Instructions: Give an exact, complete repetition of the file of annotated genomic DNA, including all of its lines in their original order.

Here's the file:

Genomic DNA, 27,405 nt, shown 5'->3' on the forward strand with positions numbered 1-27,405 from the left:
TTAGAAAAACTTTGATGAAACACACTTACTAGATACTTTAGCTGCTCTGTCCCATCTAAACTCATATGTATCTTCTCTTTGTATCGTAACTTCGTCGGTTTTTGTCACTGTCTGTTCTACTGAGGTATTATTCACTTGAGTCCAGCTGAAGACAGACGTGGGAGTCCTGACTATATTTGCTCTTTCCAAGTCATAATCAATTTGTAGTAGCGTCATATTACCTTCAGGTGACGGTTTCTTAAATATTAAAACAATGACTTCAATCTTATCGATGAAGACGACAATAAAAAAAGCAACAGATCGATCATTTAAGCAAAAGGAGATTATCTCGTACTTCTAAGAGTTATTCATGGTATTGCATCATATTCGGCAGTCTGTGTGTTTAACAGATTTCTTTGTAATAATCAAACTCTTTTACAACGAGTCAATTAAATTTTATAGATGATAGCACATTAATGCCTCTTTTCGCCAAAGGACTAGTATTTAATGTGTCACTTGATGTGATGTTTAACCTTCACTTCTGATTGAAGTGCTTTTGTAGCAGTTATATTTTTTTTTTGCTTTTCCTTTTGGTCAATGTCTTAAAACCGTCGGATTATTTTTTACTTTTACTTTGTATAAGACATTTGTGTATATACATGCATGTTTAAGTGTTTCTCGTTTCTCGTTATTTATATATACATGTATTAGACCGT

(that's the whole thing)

Genomic DNA, 27,405 nt, shown 5'->3' on the forward strand with positions numbered 1-27,405 from the left:
TTAGAAAAACTTTGATGAAACACACTTACTAGATACTTTAGCTGCTCTGTCCCATCTAAACTCATATGTATCTTCTCTTTGTATCGTAACTTCGTCGGTTTTTGTCACTGTCTGTTCTACTGAGGTATTATTCACTTGAGTCCAGCTGAAGACAGACGTGGGAGTCCTGACTATATTTGCTCTTTCCAAGTCATAATCAATTTGTAGTAGCGTCATATTACCTTCAGGTGACGGTTTCTTAAATATTAAAACAATGACTTCAATCTTATCGATGAAGACGACAATAAAAAAAGCAACAGATCGATCATTTAAGCAAAAGGAGATTATCTCGTACTTCTAAGAGTTATTCATGGTATTGCATCATATTCGGCAGTCTGTGTGTTTAACAGATTTCTTTGTAATAATCAAACTCTTTTACAACGAGTCAATTAAATTTTATAGATGATAGCACATTAATGCCTCTTTTCGCCAAAGGACTAGTATTTAATGTGTCACTTGATGTGATGTTTAACCTTCACTTCTGATTGAAGTGCTTTTGTAGCAGTTATATTTTTTTTTTGCTTTTCCTTTTGGTCAATGTCTTAAAACCGTCGGATTATTTTTTACTTTTACTTTGTATAAGACATTTGTGTATATACATGCATGTTTAAGTGTTTCTCGTTTCTCGTTATTTATATATACATGTATTAGACCGT